Can listening to music while you work make you more productive? Could it make you smarter, or at least look that way? It depends. It depends on your personality, your energy level, the kind of music you’re listening to, the projects you’re doing, and your music-listening habits.
Online services like Last.fm and Pandora suggest songs based on artists, songs, and styles you say you like, on your listening patterns, and on what your friends or people similar to you like and listen to. But those services don’t do any industrial engineering of the web worker mind, observing your work habits and how they interact with your music listening, then playing music designed to help you work better, faster, smarter. If you want that kind of personalization, you’ll have to do it yourself.
While we’re waiting for Web radio to see the possibilities of productivity-oriented personalization, try these tips for choosing music to work by:
Go for less distracting music when you need strong focus. “Low information load” music–songs with little variety and complexity, those with few or no lyrics–allow you to concentrate better. I listen to SomaFM’s Groove Salad ambient music station when I’m researching complex topics. Alternatively, pick music that you’re familiar with when you need to concentrate. The more you’ve heard a piece of music, the less it will distract you. When you’re cramming to get a project done and don’t feel like the drone of ambient tunes, you might try old favorites from your iTunes or emusic library.
If you’re feeling sluggish, listen to something new and different. Music you’ve never heard before, music that introduces new demands on your brain can raise your energy level. When you’re dragging, that’s the time to try a recommendation service like MyStrands or Yahoo! LAUNCHcast that will play something other than what you already own. Or try Musicovery, where you can enter the style and mood of music you want to hear.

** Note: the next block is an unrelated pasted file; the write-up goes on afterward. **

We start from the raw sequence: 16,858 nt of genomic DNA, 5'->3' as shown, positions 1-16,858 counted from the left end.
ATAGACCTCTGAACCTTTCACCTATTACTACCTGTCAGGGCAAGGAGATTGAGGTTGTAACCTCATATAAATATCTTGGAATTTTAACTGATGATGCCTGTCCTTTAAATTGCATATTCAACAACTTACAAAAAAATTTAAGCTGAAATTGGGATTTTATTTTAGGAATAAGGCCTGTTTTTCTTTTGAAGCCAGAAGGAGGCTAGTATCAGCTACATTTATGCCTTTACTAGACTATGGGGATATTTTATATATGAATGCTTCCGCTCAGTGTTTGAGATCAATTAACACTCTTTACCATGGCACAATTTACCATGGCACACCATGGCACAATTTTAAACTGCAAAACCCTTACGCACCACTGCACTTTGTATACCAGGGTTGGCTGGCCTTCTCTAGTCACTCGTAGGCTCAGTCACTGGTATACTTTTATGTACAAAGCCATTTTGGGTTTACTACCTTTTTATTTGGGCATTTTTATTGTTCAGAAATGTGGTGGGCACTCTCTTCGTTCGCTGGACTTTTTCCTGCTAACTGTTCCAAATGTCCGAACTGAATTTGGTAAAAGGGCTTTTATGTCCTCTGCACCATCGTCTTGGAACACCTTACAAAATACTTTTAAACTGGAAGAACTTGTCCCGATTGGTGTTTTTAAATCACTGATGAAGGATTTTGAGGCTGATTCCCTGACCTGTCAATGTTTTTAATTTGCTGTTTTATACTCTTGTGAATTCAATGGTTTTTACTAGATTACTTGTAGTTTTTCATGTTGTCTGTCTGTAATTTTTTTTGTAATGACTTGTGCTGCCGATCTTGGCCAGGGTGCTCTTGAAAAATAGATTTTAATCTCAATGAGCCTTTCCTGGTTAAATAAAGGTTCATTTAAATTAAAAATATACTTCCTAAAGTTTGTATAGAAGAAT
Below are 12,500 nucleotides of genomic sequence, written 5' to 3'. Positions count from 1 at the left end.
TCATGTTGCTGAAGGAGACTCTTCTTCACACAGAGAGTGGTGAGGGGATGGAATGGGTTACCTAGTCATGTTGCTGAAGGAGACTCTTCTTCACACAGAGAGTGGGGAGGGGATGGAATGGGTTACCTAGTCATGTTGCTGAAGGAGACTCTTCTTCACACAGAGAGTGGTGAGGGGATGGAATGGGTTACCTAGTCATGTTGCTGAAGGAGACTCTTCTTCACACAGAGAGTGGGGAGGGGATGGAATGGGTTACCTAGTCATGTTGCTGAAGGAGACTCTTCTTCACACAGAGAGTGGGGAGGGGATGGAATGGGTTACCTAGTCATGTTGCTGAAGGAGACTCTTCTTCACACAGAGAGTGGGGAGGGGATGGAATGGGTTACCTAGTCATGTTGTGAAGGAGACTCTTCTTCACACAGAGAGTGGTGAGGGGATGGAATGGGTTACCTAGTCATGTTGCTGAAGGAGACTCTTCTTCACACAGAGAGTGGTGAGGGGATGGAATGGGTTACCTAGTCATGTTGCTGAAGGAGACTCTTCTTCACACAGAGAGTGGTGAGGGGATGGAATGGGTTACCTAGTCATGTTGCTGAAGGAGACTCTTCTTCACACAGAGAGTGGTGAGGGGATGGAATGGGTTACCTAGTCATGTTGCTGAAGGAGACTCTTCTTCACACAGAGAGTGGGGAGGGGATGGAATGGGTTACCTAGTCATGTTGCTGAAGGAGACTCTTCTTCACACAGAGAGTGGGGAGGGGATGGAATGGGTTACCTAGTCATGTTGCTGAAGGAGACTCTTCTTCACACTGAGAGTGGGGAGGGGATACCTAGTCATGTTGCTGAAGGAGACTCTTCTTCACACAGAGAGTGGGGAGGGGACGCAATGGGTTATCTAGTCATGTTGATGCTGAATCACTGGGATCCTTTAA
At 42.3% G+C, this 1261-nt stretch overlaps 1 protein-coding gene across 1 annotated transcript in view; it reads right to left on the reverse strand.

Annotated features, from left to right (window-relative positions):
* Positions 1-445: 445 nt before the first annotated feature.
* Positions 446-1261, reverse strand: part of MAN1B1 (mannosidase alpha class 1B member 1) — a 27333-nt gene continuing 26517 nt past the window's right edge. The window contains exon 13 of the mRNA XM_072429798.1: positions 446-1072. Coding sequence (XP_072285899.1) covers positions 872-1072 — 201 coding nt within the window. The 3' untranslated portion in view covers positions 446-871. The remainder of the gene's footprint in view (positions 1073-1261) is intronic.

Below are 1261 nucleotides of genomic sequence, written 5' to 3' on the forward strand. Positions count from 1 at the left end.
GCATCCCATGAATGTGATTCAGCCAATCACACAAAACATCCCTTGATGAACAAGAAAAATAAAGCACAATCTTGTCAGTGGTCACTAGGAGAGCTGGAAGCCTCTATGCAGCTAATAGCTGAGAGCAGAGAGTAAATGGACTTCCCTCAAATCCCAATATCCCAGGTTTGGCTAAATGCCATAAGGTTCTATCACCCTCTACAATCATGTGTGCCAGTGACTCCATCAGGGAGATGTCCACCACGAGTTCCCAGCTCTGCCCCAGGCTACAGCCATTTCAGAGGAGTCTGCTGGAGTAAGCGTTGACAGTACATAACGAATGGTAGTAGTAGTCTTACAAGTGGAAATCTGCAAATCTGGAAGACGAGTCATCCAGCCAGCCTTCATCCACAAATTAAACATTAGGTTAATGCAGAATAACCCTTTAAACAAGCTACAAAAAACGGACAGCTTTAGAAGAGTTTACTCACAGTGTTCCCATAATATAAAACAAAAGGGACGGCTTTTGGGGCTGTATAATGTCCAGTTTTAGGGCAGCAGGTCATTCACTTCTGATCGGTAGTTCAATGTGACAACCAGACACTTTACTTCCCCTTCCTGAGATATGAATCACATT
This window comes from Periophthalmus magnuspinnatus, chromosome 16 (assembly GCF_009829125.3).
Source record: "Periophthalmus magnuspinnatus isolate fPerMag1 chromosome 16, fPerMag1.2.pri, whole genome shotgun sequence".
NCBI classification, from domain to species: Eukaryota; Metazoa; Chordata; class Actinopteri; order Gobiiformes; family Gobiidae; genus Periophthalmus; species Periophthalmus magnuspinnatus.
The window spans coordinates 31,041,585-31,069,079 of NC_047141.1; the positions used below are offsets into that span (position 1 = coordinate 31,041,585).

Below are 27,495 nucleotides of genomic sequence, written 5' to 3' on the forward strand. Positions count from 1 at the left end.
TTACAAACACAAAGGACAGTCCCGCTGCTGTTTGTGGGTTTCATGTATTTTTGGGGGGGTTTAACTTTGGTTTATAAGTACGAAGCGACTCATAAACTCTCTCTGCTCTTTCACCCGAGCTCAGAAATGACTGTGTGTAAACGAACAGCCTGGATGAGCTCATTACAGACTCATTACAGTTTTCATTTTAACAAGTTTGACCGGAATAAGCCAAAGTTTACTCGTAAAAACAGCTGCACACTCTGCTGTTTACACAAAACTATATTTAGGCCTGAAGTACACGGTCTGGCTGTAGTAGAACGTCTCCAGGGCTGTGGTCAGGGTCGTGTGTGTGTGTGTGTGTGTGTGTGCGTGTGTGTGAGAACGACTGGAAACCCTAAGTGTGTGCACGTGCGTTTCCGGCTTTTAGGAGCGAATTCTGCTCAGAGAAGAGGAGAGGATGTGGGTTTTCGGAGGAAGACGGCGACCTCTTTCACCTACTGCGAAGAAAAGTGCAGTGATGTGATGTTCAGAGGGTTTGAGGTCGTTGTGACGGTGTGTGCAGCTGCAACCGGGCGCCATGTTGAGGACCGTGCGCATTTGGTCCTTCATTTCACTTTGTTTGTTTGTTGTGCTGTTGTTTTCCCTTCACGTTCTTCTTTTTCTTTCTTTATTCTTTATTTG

Keep your temperament in mind. Introverts perform less well than extroverts when listening to background music. Choosing music for optimal productivity means getting yourself into your energy sweet spot, where you’re alert and motivated but not anxious and tense. Introverts reach sensory overload earlier than extroverts. On the other hand, highly extroverted people sometimes focus better with music than without–they feel most comfortable with their senses fully engaged.
But don’t despair if you’re a music-loving introvert. People who regularly listen to music while they work or study perform better while listening to music than people who usually work in silence. So you may be able to train yourself to work well with background music, even if you’re temperamentally suited to a more quiet environment.
How do you use music to help you work better? Share your ideas here.